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World Leaders Respond To Climate Report With Calls For Urgency — And Anger Toward Rich Countries

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Officials around the world sounded the alarm on Monday over a harrowing new report from the United Nations Intergovernmental Panel on Climate Change urging immediate action to limit global heating, with markedly hostile tones towards rich countries setting the stage for tense negotiations at the global climate summit in November.  

Key Facts

Human activities are responsible for “unprecedented” and possibly irreversible changes to the climate and have made extreme heatwaves, droughts and flooding more likely, the IPCC panel warned Monday, though drastic and immediate cuts to greenhouse gas emissions could help stave off catastrophic temperature increases.

Former Sec. of State John Kerry, President Joe Biden’s special envoy for climate, said the report “underscores the overwhelming urgency of this moment” and called for the upcoming COP26 summit in Glasgow to be a “turning point in this crisis,” with energy secretary Jennifer Granholm telling the world to “move faster to deploy, deploy, deploy clean energy.”   

U.K. Prime Minister Boris Johnson said the “sobering” report makes it clear the world must “consign coal to history and shift to clean energy sources, protect nature and provide climate finance for countries on the frontline.” 

Officials across Europe echoed the sentiments and German development minister Gerd Mueller said the report underscored the need for a “global green deal,” a strategy that does not leave less-wealthy countries behind and the need to ensure hundreds of new coal-fired power stations—or, as Mueller calls them, “climate killers”—never go online.      

Former Maldives president Mohamed Nasheed, who is ambassador for the climate vulnerable forum representing 48 of the most at-risk nations from climate change, took a different tone, calling the report “devastating news” for those “on the front lines” of the climate crisis and confirming the need to “urgently shift focus” to ensuring those facing “climate-driven disasters” today survive. 

India’s environment minister Bhupender Yadav also took aim at wealthier countries and said the report “reaffirms” India’s position that they are responsible for the climate crisis, adding that the report should serve as a “clarion call for the developed countries to undertake immediate, deep emission cuts.”

U.N. secretary general Antonio Guterres described the report as “code red for humanity” and a “death knell for coal and fossil fuels, before they destroy our planet.”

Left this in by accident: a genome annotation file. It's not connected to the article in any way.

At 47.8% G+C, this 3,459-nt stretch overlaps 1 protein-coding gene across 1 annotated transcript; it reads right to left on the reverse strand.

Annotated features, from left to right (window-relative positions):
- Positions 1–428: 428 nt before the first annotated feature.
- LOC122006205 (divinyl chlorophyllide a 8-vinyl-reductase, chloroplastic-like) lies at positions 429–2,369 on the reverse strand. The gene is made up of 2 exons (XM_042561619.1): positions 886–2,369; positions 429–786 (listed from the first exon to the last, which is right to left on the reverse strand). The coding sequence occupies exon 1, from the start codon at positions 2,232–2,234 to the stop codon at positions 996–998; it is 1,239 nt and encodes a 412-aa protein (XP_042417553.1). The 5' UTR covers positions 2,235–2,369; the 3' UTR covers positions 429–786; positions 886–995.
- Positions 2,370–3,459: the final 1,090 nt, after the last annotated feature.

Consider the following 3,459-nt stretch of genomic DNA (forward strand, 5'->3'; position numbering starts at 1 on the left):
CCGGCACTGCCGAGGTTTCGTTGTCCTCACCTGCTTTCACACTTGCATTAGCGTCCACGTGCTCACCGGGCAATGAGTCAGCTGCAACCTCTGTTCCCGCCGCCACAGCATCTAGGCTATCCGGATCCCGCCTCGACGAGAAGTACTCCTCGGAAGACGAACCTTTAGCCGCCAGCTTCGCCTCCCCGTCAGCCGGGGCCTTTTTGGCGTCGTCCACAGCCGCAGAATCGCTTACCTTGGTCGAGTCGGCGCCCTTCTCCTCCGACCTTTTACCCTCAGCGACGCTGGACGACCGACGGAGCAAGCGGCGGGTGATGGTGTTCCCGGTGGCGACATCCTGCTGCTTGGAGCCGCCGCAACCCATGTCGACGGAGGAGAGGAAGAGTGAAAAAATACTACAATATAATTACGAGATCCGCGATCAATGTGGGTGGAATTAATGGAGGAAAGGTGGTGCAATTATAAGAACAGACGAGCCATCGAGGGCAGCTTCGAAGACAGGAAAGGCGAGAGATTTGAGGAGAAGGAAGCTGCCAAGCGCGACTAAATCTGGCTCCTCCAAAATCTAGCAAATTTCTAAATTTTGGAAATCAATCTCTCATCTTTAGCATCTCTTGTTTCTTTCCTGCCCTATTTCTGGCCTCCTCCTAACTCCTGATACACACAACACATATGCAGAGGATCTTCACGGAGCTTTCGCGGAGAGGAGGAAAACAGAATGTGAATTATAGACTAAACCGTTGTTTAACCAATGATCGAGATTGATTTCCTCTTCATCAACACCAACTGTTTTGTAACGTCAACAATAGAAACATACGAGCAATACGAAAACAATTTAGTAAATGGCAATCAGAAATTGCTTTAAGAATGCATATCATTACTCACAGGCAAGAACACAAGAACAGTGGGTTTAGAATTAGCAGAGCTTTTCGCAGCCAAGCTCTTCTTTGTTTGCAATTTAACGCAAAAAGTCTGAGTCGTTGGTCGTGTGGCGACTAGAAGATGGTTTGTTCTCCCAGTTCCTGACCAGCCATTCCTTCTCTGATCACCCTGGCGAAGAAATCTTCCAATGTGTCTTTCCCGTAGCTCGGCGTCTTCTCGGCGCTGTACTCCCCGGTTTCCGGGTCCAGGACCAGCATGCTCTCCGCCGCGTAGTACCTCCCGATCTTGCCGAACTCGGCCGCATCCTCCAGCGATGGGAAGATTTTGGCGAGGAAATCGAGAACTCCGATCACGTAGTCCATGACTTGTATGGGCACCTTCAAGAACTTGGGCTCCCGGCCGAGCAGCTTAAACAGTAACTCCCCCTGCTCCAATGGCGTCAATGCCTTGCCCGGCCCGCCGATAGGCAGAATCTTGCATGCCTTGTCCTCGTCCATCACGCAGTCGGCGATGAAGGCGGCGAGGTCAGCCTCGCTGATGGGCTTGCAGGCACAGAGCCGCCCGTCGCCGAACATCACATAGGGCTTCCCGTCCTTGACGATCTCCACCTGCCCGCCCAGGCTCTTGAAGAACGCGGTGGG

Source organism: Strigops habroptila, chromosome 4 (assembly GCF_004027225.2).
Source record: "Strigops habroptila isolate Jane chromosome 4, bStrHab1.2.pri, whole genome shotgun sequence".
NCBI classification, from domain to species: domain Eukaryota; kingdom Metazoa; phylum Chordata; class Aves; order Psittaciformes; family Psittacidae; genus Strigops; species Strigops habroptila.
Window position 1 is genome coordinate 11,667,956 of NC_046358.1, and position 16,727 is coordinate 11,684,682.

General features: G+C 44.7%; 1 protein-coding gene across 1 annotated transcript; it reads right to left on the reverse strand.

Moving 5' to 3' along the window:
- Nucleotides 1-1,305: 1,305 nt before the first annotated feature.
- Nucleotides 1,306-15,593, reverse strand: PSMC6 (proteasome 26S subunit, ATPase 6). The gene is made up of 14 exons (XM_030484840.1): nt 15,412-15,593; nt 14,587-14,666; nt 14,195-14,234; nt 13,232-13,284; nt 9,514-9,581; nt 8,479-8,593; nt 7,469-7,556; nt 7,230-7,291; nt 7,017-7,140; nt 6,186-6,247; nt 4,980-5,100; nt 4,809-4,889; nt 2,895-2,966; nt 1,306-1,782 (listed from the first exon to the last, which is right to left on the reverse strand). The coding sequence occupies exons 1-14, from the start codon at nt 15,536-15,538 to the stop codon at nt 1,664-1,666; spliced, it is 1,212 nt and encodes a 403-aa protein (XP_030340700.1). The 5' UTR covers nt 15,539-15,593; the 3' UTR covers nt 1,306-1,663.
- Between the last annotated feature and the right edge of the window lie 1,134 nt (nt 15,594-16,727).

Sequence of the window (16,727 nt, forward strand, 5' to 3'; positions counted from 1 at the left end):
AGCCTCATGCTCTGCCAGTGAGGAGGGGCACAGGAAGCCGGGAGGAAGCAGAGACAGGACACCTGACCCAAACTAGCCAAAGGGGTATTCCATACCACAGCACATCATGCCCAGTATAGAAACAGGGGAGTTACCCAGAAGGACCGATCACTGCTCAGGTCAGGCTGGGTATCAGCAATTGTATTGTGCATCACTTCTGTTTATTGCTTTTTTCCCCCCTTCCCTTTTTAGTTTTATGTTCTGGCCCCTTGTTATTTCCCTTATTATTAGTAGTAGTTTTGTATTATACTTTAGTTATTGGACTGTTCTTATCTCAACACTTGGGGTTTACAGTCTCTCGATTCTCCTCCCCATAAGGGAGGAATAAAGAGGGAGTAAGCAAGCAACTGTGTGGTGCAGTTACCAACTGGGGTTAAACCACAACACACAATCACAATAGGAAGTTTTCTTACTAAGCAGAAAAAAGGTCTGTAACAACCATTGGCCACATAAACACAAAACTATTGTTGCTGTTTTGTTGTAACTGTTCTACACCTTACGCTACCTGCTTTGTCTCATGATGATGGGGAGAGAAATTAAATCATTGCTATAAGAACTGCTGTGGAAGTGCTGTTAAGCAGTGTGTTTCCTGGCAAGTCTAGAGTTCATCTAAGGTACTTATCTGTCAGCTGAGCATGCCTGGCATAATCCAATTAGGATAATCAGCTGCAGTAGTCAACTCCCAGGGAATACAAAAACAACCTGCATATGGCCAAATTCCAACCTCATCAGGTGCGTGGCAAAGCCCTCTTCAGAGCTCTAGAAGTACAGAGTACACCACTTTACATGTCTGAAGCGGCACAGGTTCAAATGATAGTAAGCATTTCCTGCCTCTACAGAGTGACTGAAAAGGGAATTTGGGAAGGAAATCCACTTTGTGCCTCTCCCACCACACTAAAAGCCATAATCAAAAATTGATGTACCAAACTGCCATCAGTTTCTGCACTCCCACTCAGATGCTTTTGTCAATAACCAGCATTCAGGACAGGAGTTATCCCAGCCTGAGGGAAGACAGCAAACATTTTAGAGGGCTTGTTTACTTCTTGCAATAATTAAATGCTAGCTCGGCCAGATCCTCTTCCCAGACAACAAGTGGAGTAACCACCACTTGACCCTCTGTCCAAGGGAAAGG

Crucial Quote

Nasheed said it is important the world “never forget the fundamental injustice at the heart of the climate emergency… We are paying with our lives for the carbon someone else emitted.”

Key Background 

The IPCC report released Monday is the most up-to-date assessment of climate science today based on more than 14,000 papers examined by a group of international experts. It shows greenhouse gases from human activities are responsible for 1.1C of warming since the second half of the 19th century that are an “unequivocal” result of human actions. The strong and precise wording is a departure from previous reports by the group—this is the sixth—which were more cautious in blaming human actions. Previous IPCC reports have been tied to major policy developments—including the U.N. Framework Convention on Climate Change in 1990, the Kyoto Protocol in 1995 and the Paris Agreement in 2013-14—and this report will lay the foundations for a conference in Glasgow, Scotland, in November. Fairness has often taken center-stage in negotiations. Heavily polluting nations like India and China are often criticized by wealthier nations for not doing enough to rein in emissions—former President Trump did so frequently—which is often used to justify avoiding action to address their own emissions. However, looking at just emissions ignores consumption patterns of the wealthy (with production often outsourced, along with the associated carbon footprint, to less affluent nations), the uneven size of different nations (on a per capita basis, India and China’s emissions are far lower than totals suggest) and the historic carbon footprint many richer nations racked driving their development. 

Tangent

The U.S. is the second-biggest emitter of greenhouse gases in the world and has the largest cumulative carbon footprint by far. President Joe Biden has set ambitious targets to fulfill his climate goals, including halving greenhouse gas emissions by 2030 and reaching a net-zero economy by 2050.

What To Watch For

China and Russia, the first and fourth largest emitters of carbon dioxide in the world in 2019, have not yet commented on the report (the U.S. and India are second and third, respectively) and will be key players in upcoming negotiations. China has vowed to reach peak emissions by 2030 and to be carbon neutral by 2060, though no plan for achieving these goals has been made public and coal-fueled power plants—one of the most polluting forms of energy generation—are being built and even reopened across the country. Russia, though a signatory to the Paris Agreement, has few policies in place to meet climate goals. 

Big Number

4. That’s how many G20 nations have climate targets that would lead to disastrous warming, experts warned. China, Russia, Brazil and Australia all have energy policies that would lead to catastrophic temperature rises of 5C.    

Further Reading

‘Code Red For Humanity’: Humans Driving ‘Unprecedented’ Climate Change, U.N. Report Finds (Forbes)

Diagnosing Earth: the science behind the IPCC’s upcoming climate report (Nature)

Major Atlantic Current May Be On The Verge Of Collapse, Scientists Warn (Forbes)

 Global Warming of 1.5 ºC (IPCC Report)



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